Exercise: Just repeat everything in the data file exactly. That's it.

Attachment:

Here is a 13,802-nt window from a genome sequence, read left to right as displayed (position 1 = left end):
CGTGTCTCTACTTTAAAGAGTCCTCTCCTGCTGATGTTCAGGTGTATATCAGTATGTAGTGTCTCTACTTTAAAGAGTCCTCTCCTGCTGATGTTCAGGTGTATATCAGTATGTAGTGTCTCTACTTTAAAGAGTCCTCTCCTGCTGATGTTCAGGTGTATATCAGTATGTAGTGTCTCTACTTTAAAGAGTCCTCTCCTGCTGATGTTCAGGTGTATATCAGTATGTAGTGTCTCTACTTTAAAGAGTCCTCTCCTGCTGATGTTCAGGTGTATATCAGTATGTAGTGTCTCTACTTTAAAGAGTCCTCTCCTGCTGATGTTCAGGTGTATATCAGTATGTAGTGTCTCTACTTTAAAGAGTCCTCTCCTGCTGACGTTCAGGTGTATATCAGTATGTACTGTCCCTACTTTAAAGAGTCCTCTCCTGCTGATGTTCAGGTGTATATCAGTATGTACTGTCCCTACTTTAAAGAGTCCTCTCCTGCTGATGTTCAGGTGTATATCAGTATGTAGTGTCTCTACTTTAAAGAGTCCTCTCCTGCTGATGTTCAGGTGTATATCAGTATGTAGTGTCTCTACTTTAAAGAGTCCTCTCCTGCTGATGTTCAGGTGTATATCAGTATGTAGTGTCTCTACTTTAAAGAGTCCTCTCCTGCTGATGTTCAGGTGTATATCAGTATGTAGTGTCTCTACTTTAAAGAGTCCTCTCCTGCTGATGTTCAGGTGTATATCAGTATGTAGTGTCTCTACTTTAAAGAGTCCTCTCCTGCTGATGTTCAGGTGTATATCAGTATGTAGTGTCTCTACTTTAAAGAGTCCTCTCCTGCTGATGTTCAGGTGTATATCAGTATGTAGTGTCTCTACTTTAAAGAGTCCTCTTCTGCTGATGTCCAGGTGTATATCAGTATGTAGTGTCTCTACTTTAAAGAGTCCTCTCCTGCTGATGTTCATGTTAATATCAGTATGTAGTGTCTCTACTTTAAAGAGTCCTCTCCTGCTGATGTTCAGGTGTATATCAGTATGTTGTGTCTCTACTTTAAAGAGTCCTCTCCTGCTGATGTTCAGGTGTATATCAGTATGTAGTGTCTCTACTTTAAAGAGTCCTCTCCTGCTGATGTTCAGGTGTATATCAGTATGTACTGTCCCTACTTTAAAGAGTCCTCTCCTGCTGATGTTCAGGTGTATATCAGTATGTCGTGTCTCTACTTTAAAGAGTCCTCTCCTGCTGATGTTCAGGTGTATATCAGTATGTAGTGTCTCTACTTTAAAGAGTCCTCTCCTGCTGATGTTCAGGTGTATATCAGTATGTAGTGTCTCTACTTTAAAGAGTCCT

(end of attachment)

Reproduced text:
Here is a 13,802-nt window from a genome sequence, read left to right as displayed (position 1 = left end):
CGTGTCTCTACTTTAAAGAGTCCTCTCCTGCTGATGTTCAGGTGTATATCAGTATGTAGTGTCTCTACTTTAAAGAGTCCTCTCCTGCTGATGTTCAGGTGTATATCAGTATGTAGTGTCTCTACTTTAAAGAGTCCTCTCCTGCTGATGTTCAGGTGTATATCAGTATGTAGTGTCTCTACTTTAAAGAGTCCTCTCCTGCTGATGTTCAGGTGTATATCAGTATGTAGTGTCTCTACTTTAAAGAGTCCTCTCCTGCTGATGTTCAGGTGTATATCAGTATGTAGTGTCTCTACTTTAAAGAGTCCTCTCCTGCTGATGTTCAGGTGTATATCAGTATGTAGTGTCTCTACTTTAAAGAGTCCTCTCCTGCTGACGTTCAGGTGTATATCAGTATGTACTGTCCCTACTTTAAAGAGTCCTCTCCTGCTGATGTTCAGGTGTATATCAGTATGTACTGTCCCTACTTTAAAGAGTCCTCTCCTGCTGATGTTCAGGTGTATATCAGTATGTAGTGTCTCTACTTTAAAGAGTCCTCTCCTGCTGATGTTCAGGTGTATATCAGTATGTAGTGTCTCTACTTTAAAGAGTCCTCTCCTGCTGATGTTCAGGTGTATATCAGTATGTAGTGTCTCTACTTTAAAGAGTCCTCTCCTGCTGATGTTCAGGTGTATATCAGTATGTAGTGTCTCTACTTTAAAGAGTCCTCTCCTGCTGATGTTCAGGTGTATATCAGTATGTAGTGTCTCTACTTTAAAGAGTCCTCTCCTGCTGATGTTCAGGTGTATATCAGTATGTAGTGTCTCTACTTTAAAGAGTCCTCTCCTGCTGATGTTCAGGTGTATATCAGTATGTAGTGTCTCTACTTTAAAGAGTCCTCTTCTGCTGATGTCCAGGTGTATATCAGTATGTAGTGTCTCTACTTTAAAGAGTCCTCTCCTGCTGATGTTCATGTTAATATCAGTATGTAGTGTCTCTACTTTAAAGAGTCCTCTCCTGCTGATGTTCAGGTGTATATCAGTATGTTGTGTCTCTACTTTAAAGAGTCCTCTCCTGCTGATGTTCAGGTGTATATCAGTATGTAGTGTCTCTACTTTAAAGAGTCCTCTCCTGCTGATGTTCAGGTGTATATCAGTATGTACTGTCCCTACTTTAAAGAGTCCTCTCCTGCTGATGTTCAGGTGTATATCAGTATGTCGTGTCTCTACTTTAAAGAGTCCTCTCCTGCTGATGTTCAGGTGTATATCAGTATGTAGTGTCTCTACTTTAAAGAGTCCTCTCCTGCTGATGTTCAGGTGTATATCAGTATGTAGTGTCTCTACTTTAAAGAGTCCT